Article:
Just when you thought you’d heard it all, Ned explains the intricacies and uh, values of bowling. Make sure you read this before signing up your kiddos.

Ned's Blog

imageAfter seven years weeks of attending our oldest son’s high school bowling tournaments, I’m passing along a few tips to parents who may find themselves in a similar situation. And by ‘”situation” I mean contemplating suffocating themselves with an empty bowling bag after listening to 24 lanes of crashing pins for five hours. Especially if, for personal reasons, you aren’t comfortable spending those hours drinking in front your child’s high school teammates.

First, invest in a tall folding chair. The taller the better. In fact, consider purchasing a portable lifeguard stand if possible. That’s because getting a prime seat to watch your child bowl depends on how willing you are to take the life of a complete stranger. Getting a good location is similar to the Oklahoma Land Rush. Once the doors open, parents stampede (some on actual horseback) to the most valuable territory: the mid-point between 1) the center of…

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* The Testing Camera

Here’s a fresh look at the impact of our “decade of testing” (thanks, http://www.fablevisionlearning.com/blog/2014/12/the-testing-camera). The video is short and bittersweet. Click and enjoy.

Mostly True Stories of K. Renae P.

The Testing Camera


I am not the test score

Let’s make sure we are assessing to improve instruction as well as helping students learn and grow instead of putting kids in front of a testing camera.

Check This Out!

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* Starving

Reblogged on WordPress.com

Here is a link to a powerful post written by a mom as she watches her son struggle with anorexia.  It is worth reading.  Mental illness has such a stigma, such shame associated with it.  This mom’s writing helps to demystify her son’s condition and provides hope that they will make it through this very hard journey.  I appreciate her willingness to share their struggle.

Source: Starving

* Live long and prosper

Need a laugh at the end of a long day? Here’s one!

(Here’s a more visible copy of Bluebird’s post.)

A young man asked his great-grandfather how he’d managed to live so long. The old man said that the key to his longevity was the fact that he sprinkled a little gunpowder on his oatmeal every morning. The young man decided to do the same, and for the rest of his life he sprinkled a little gunpowder on his oatmeal every morning.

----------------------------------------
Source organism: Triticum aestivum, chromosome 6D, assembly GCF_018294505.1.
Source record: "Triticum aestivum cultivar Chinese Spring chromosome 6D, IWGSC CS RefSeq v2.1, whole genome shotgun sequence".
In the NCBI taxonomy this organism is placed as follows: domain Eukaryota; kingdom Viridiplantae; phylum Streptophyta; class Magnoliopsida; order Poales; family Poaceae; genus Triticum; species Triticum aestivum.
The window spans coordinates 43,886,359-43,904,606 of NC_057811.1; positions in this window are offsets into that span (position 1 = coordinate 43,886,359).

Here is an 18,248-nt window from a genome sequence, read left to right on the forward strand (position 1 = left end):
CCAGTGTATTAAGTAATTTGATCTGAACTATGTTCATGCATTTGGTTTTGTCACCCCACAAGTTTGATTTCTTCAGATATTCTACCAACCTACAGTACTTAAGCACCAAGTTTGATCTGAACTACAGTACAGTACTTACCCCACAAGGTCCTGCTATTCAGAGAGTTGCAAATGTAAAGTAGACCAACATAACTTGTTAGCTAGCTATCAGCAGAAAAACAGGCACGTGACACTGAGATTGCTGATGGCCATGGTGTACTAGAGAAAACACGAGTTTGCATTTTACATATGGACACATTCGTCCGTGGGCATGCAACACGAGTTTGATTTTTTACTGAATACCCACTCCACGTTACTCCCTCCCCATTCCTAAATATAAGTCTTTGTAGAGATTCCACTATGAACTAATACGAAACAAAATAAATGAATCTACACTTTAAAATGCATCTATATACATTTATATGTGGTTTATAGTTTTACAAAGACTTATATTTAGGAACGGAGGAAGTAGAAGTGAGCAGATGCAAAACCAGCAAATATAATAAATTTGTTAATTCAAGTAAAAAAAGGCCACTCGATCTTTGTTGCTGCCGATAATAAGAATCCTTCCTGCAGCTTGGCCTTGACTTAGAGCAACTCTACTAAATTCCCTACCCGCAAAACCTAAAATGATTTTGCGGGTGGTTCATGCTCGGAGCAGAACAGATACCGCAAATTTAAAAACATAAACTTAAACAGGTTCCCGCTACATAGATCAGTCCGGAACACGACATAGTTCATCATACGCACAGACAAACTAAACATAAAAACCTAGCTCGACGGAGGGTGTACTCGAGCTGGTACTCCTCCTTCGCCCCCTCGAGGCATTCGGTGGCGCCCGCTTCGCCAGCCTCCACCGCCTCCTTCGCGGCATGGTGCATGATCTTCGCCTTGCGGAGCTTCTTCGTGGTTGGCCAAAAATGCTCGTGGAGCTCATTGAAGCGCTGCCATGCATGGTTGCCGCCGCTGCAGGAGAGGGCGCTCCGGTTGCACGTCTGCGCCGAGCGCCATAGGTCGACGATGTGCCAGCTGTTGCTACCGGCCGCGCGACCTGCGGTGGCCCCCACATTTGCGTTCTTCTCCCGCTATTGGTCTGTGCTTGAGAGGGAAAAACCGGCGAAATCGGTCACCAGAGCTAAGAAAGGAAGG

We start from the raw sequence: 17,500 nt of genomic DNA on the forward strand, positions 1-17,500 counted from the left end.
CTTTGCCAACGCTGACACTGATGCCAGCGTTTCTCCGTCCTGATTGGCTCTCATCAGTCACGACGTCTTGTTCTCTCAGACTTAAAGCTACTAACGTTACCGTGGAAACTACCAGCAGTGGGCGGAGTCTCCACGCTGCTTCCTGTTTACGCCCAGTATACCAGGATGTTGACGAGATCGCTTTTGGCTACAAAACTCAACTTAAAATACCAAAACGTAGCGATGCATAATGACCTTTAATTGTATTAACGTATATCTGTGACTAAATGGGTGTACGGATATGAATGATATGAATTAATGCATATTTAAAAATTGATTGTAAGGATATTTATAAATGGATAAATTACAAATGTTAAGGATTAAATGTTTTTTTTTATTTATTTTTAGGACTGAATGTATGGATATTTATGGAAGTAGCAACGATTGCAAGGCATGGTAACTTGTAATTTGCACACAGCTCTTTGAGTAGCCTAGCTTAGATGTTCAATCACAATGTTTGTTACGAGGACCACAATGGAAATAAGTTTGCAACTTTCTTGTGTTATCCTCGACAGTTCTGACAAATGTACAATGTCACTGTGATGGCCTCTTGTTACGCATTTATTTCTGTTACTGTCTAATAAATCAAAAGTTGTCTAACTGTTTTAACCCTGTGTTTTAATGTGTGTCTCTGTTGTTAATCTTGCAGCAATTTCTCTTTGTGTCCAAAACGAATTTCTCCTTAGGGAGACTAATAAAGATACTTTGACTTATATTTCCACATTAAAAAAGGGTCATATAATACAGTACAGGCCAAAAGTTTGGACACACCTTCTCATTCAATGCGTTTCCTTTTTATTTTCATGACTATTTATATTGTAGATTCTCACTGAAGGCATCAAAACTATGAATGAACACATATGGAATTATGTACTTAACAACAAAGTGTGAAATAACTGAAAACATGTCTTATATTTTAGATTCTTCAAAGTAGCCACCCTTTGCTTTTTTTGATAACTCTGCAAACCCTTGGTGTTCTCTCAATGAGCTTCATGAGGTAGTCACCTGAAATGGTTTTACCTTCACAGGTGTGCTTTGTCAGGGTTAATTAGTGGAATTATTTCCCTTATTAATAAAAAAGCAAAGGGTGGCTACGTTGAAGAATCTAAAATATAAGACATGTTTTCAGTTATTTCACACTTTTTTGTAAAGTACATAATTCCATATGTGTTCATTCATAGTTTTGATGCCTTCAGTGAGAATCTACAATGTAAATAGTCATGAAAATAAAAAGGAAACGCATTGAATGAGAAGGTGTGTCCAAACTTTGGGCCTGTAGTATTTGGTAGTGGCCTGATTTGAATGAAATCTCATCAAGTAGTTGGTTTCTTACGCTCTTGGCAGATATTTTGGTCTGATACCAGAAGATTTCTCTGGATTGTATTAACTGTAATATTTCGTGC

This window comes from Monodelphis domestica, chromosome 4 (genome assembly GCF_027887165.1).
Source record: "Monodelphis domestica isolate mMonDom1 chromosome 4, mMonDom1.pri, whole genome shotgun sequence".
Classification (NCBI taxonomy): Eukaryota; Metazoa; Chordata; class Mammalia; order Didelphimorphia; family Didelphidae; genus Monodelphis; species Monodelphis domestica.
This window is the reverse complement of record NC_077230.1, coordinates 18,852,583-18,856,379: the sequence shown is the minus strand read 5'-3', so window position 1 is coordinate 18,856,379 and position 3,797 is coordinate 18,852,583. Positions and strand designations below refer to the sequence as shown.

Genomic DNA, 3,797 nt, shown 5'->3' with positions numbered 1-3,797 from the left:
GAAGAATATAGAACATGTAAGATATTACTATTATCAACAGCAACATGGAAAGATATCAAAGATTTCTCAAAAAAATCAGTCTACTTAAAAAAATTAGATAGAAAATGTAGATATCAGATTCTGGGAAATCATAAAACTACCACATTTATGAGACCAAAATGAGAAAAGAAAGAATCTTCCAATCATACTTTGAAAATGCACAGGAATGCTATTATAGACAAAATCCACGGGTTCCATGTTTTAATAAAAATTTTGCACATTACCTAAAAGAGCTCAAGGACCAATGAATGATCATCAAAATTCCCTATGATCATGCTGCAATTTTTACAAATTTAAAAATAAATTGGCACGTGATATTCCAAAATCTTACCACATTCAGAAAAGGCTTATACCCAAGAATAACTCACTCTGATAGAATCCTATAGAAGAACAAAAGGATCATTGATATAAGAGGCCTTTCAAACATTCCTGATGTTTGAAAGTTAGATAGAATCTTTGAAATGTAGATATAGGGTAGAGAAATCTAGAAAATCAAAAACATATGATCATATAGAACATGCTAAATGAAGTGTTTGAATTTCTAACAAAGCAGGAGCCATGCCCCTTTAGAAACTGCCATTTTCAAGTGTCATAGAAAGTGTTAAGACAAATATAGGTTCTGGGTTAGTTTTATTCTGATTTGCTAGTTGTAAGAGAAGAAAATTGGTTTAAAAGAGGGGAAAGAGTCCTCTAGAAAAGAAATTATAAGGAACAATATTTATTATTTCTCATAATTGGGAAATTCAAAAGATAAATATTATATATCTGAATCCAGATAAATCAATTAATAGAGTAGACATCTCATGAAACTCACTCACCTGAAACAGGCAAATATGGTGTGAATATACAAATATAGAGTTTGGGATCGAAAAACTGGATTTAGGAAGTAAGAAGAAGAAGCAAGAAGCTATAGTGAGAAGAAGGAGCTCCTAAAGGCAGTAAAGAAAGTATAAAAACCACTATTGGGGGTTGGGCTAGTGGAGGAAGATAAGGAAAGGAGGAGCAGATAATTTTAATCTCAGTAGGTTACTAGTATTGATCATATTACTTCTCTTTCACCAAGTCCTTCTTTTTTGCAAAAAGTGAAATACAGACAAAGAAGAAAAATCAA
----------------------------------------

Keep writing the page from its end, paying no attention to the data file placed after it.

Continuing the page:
He lived to be ninety-eight years old. When he died, he left eight children, twenty-one grandchildren, thirteen great-grandchildren, and a fifteen-foot hole in the wall of the crematorium.

 

 

bluebird of bitterness

A young man asked his great-grandfather how he’d managed to live so long. The old man said that the key to his longevity was the fact that he sprinkled a little gunpowder on his oatmeal every morning. The young man decided to do the same, and for the rest of his life he sprinkled a little gunpowder on his oatmeal every morning.

He lived to be ninety-eight years old. When he died, he left eight children, twenty-one grandchildren, thirteen great-grandchildren, and a fifteen-foot hole in the wall of the crematorium.

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* Cee’s Share Your World Challenge

I’m inching my way back to sanity after a hectic week.  It’s such a treat to find time for reading through others’ blogs.  I’d be inching the other way if I read every blog that interests me.  An old (2013) stat says there are 152+ million blogs out there!  Golly!  My blog’s stats suggest that 152+ million folks don’t even know I’m here.  I do have nearly that many spam comments, so does that count?  Back to the business at hand.  Here are my responses to Cee’s weekly questions.  You should try her challenges!  All 152+ million of you.

What chore do I absolutely hate doing?  Hmm, I love any kind of cleaning but discarding teacher stuff is hard for me.  I have stacks of papers and materials which are gathering cobwebs, waiting for me to cull and organize.

What was the last URL I bookmarked?  That would be Zaption so I can access and edit my teaching videos quickly.

Close my eyes. Listen to my body. What part of my body is seeking attention? What is it telling me?  I’m currently taking antibiotics so my digestive system is whining.  I am giving it probiotics but a time out is in order if it doesn’t stop fussing.

Would I rather have a two-bedroom apartment in a big city of my choosing or a mansion in the countryside in the state or country where I currently live?  I guess a mansion, so I’d have more room for my unculled stacks of teacher junk.